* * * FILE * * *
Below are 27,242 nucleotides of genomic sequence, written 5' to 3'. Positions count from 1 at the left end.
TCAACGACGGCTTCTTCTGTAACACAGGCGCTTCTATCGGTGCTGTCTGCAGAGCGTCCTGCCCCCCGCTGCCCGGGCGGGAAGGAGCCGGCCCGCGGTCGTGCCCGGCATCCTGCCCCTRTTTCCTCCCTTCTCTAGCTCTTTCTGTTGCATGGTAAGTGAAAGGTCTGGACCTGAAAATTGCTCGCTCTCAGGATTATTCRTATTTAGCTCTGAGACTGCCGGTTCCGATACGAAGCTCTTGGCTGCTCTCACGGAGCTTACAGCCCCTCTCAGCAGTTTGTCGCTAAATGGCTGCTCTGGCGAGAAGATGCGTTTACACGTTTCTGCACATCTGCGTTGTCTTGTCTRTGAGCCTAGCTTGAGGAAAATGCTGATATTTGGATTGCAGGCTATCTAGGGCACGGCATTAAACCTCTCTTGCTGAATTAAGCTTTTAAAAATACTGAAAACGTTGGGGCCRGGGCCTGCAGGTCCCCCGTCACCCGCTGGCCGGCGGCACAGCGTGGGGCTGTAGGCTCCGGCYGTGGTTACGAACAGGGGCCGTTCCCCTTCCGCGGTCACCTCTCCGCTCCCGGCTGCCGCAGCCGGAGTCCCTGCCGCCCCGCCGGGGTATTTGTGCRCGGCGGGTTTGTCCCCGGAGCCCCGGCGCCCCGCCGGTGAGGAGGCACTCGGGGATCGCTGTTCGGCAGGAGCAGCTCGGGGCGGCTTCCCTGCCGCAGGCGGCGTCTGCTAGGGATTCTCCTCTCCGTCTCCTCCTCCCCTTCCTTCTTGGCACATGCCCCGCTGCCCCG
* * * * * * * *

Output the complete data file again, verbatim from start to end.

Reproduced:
Below are 27,242 nucleotides of genomic sequence, written 5' to 3'. Positions count from 1 at the left end.
TCAACGACGGCTTCTTCTGTAACACAGGCGCTTCTATCGGTGCTGTCTGCAGAGCGTCCTGCCCCCCGCTGCCCGGGCGGGAAGGAGCCGGCCCGCGGTCGTGCCCGGCATCCTGCCCCTRTTTCCTCCCTTCTCTAGCTCTTTCTGTTGCATGGTAAGTGAAAGGTCTGGACCTGAAAATTGCTCGCTCTCAGGATTATTCRTATTTAGCTCTGAGACTGCCGGTTCCGATACGAAGCTCTTGGCTGCTCTCACGGAGCTTACAGCCCCTCTCAGCAGTTTGTCGCTAAATGGCTGCTCTGGCGAGAAGATGCGTTTACACGTTTCTGCACATCTGCGTTGTCTTGTCTRTGAGCCTAGCTTGAGGAAAATGCTGATATTTGGATTGCAGGCTATCTAGGGCACGGCATTAAACCTCTCTTGCTGAATTAAGCTTTTAAAAATACTGAAAACGTTGGGGCCRGGGCCTGCAGGTCCCCCGTCACCCGCTGGCCGGCGGCACAGCGTGGGGCTGTAGGCTCCGGCYGTGGTTACGAACAGGGGCCGTTCCCCTTCCGCGGTCACCTCTCCGCTCCCGGCTGCCGCAGCCGGAGTCCCTGCCGCCCCGCCGGGGTATTTGTGCRCGGCGGGTTTGTCCCCGGAGCCCCGGCGCCCCGCCGGTGAGGAGGCACTCGGGGATCGCTGTTCGGCAGGAGCAGCTCGGGGCGGCTTCCCTGCCGCAGGCGGCGTCTGCTAGGGATTCTCCTCTCCGTCTCCTCCTCCCCTTCCTTCTTGGCACATGCCCCGCTGCCCCG